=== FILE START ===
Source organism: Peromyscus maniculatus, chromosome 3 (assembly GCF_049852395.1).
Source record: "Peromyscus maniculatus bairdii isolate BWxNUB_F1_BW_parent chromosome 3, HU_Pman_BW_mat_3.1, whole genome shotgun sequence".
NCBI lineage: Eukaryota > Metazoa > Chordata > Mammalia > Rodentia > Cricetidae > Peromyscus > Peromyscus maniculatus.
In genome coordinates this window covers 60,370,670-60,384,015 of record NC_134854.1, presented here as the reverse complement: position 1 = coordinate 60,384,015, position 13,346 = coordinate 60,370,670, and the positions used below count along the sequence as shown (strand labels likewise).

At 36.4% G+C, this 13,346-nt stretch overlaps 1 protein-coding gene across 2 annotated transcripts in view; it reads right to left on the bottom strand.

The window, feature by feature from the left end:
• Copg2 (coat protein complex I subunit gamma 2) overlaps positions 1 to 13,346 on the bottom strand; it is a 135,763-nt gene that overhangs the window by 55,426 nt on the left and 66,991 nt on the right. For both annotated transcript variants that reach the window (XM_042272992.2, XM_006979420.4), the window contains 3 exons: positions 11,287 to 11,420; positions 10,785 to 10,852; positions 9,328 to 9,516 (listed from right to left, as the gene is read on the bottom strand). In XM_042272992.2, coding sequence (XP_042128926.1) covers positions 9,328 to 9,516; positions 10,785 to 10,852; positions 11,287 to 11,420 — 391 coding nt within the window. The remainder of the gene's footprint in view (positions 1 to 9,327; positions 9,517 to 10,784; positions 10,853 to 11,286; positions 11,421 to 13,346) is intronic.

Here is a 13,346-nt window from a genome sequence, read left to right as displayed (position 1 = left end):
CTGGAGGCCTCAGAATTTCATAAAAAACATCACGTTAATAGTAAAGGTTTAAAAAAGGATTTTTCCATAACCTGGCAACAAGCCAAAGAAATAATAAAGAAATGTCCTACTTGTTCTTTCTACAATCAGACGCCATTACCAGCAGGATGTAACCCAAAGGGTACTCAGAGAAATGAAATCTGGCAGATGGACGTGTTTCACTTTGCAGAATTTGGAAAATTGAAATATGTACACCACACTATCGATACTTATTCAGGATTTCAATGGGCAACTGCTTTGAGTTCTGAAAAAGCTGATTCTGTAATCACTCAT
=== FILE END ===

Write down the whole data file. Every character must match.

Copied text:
Source organism: Peromyscus maniculatus, chromosome 3 (assembly GCF_049852395.1).
Source record: "Peromyscus maniculatus bairdii isolate BWxNUB_F1_BW_parent chromosome 3, HU_Pman_BW_mat_3.1, whole genome shotgun sequence".
NCBI lineage: Eukaryota > Metazoa > Chordata > Mammalia > Rodentia > Cricetidae > Peromyscus > Peromyscus maniculatus.
In genome coordinates this window covers 60,370,670-60,384,015 of record NC_134854.1, presented here as the reverse complement: position 1 = coordinate 60,384,015, position 13,346 = coordinate 60,370,670, and the positions used below count along the sequence as shown (strand labels likewise).

At 36.4% G+C, this 13,346-nt stretch overlaps 1 protein-coding gene across 2 annotated transcripts in view; it reads right to left on the bottom strand.

The window, feature by feature from the left end:
• Copg2 (coat protein complex I subunit gamma 2) overlaps positions 1 to 13,346 on the bottom strand; it is a 135,763-nt gene that overhangs the window by 55,426 nt on the left and 66,991 nt on the right. For both annotated transcript variants that reach the window (XM_042272992.2, XM_006979420.4), the window contains 3 exons: positions 11,287 to 11,420; positions 10,785 to 10,852; positions 9,328 to 9,516 (listed from right to left, as the gene is read on the bottom strand). In XM_042272992.2, coding sequence (XP_042128926.1) covers positions 9,328 to 9,516; positions 10,785 to 10,852; positions 11,287 to 11,420 — 391 coding nt within the window. The remainder of the gene's footprint in view (positions 1 to 9,327; positions 9,517 to 10,784; positions 10,853 to 11,286; positions 11,421 to 13,346) is intronic.

Here is a 13,346-nt window from a genome sequence, read left to right as displayed (position 1 = left end):
CTGGAGGCCTCAGAATTTCATAAAAAACATCACGTTAATAGTAAAGGTTTAAAAAAGGATTTTTCCATAACCTGGCAACAAGCCAAAGAAATAATAAAGAAATGTCCTACTTGTTCTTTCTACAATCAGACGCCATTACCAGCAGGATGTAACCCAAAGGGTACTCAGAGAAATGAAATCTGGCAGATGGACGTGTTTCACTTTGCAGAATTTGGAAAATTGAAATATGTACACCACACTATCGATACTTATTCAGGATTTCAATGGGCAACTGCTTTGAGTTCTGAAAAAGCTGATTCTGTAATCACTCAT